Sonal Jha felt powerless working in Balika Vadhu: 'My character conveniently switched from progressive to orthodox'

Feb 16, 2023 09:19 AM IST

Actor Sonal Jha, currently seen in Jehanabad Of Love and War, talks about the new show, her role and recalls her Balika Vadhu days in this exclusive interview with Hindustan Times.

Sonal Jha, best known for her work in Balika Vadhu and Na Aana Is Des Laado, has said that TV shows that appear progressive are not always that. She recently featured in Sudhir Mishra's Jehanabad Of Love and War. In an exclusive chat with Hindustan Times, Sonal recalls her college days, her politicial views and reveals why she distanced herself from TV shows. (Also read: Rajesh Jais on why he's against nudity, abusive language in shows)

Sonal Jha in a still from Balika Vadhu.
Sonal Jha in a still from Balika Vadhu.

How has TV content changed since Balika Vadhu days?
To be honest, I stopped watching TV. After 2016, I have not switched my TV on so I may not be able to talk in detail about this. TV is a wide medium and a lot of content is being made simultaneously. When Balika Vadhu was being made, Ekta Kapoor was also making her serials on kitchen politics and (that kind of) regresive content. So, I am sure good stories are still there but maximum stuff just the same as what has been going on (all these years).
If there is any change visible, it is too frivolous. There are times when I get calls offering me ‘a strong and progressive character’.
I feel that their agenda is not showing progressive content. (They tell me) 'this is the story, this is a progressive role. That is why I distanced my self from TV work, their agenda is different. They do not have a stand. Like the market does not have any stand, it will turn towards profit. All these companies are now talking about positive discussions around skin colour and body images but how much has actually changed? TV is a dificult medium to work with, if you want to work with a particular ideology or something.

Jab chahte the orthodox bana dete the, jab chahe progressive bana dete the mera Balika Vadhu character (They could easily switch my Balika Vadhu character from progressive to orthodox according to their will). Meri creative se ladai bhi ho jaati thi ki do episode pehle to maine ye kaha aaj uska opposite kaise keh rahi hun (I would often fight with the creative team asking why would my character say something completely opposite of what it said two episodes ago)? But, you cannot say much in TV. The channel can do it, but we felt powerless.

Did you face difficulties during your college days in Delhi, in the early 90s?

My weakness was that I studied in Hindi-medium till graduation and here (in Delhi), I was studying in English. The cultural shock was also there. I had a dififcult time dealing with the language problem. I remember I used to call up my father and cry saying 'I won't be able to do it' but my he just asked me to give it a try adding that failing was the worst that could happen. The contradiction was that I wrote the entrance exam in Hindi, we could also write our MA exams in Hindi but the mode of instruction was English. Even the books were in English. I used to urge professors for extra classes, and managed to score second division. But I also struggled with inferiority complex a lot. That was the bigest struggle, I know I am good but just because of the language, I went through that complex, you know just the way teachers and other students treated us. But I am happy I stayed there and learnt a lot.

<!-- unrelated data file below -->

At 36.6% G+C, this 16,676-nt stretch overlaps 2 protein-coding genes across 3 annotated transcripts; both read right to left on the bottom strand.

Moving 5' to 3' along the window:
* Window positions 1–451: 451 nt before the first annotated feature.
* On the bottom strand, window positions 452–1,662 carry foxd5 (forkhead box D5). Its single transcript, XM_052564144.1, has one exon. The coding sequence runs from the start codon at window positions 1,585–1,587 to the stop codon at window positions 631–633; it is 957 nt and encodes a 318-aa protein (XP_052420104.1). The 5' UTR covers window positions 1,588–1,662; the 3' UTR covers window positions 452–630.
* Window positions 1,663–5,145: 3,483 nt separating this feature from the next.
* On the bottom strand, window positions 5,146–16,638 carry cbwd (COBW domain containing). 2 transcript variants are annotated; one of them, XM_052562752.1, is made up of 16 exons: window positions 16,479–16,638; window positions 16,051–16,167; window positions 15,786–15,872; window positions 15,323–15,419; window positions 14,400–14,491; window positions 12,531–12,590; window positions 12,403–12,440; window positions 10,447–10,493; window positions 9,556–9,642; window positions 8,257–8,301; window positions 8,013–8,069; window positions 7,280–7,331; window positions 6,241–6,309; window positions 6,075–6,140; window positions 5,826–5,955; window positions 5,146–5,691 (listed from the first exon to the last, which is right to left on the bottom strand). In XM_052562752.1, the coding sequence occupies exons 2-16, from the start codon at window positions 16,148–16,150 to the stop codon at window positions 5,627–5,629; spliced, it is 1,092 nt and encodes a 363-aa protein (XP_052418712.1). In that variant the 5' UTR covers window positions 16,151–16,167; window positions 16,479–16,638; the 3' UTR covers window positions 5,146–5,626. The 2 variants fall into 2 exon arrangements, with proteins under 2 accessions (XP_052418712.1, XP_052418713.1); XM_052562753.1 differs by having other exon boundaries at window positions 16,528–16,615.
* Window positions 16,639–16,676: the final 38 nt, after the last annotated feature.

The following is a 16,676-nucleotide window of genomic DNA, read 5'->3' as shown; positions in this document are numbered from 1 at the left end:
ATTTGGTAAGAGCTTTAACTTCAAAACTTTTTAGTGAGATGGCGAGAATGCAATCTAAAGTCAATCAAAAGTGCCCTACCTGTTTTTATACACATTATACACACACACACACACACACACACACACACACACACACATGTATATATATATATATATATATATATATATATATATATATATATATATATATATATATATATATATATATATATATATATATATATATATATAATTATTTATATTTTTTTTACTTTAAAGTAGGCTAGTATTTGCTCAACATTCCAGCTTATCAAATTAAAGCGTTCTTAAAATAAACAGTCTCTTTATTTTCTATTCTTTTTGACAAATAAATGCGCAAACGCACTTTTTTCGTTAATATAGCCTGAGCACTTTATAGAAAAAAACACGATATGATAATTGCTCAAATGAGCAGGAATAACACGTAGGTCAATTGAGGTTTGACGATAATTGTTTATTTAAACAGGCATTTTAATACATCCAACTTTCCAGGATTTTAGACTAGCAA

Have you experienced caste-based discrimination during the time you lived in Bihar?

Not with me, I am a privilaged person that way, but around me? Yes, you cannot escape that when you grew up in Bihar. No matter how educated and sophisticated we were. I remember how we saw a different treatment for people who worked in the field, in my maternal grandmother's house. They could not step inside the house, they lived outside the village. None of that was there in my house, because, as I told you, my family was a very leftist one. I had friends -Rajput and from the Dalit section - and the way others behaved with them made us realise that something is off, something is different.

Tell us about your character in Jehanabad and the challenges you faced portraying it.
(Director) Rajeev Barnwal told me that this is a typical mom but she is also the decision-maker - he told me that the character was based on his mom. I liked that, because most of my characters have been subdued. To be honest, I did not have many offers that I had to choose from. This was only my second project on OTT so I agreed for it.

The challenge was how to make it interesting. Moms' characters are mostly streotyped. It is portrayed like it is a relation, not a personality. I have a 22-year-old son and I worry about him and his well-being but there is so much more to my personality as a human being. I am fed up because I get similar characters like that, the challenge (for Jehanabad) was this was the same, and I had to somehow make the woman realistic.

In fact, some good scenes were eventually chopped (from the final cut). Kumud Mishra (Sonal's character) went to Abhimanyu Singh (lead Ritwik Bhowmik's character) to say that she does not have a problem with him, and she'd not have objected to the love mariage had she not been in Jehanabad. She also apolgises.

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    Sweta Kaushal has 13 years of experience covering Bollywood and regional movies, TV shows, national current affairs and social issues.

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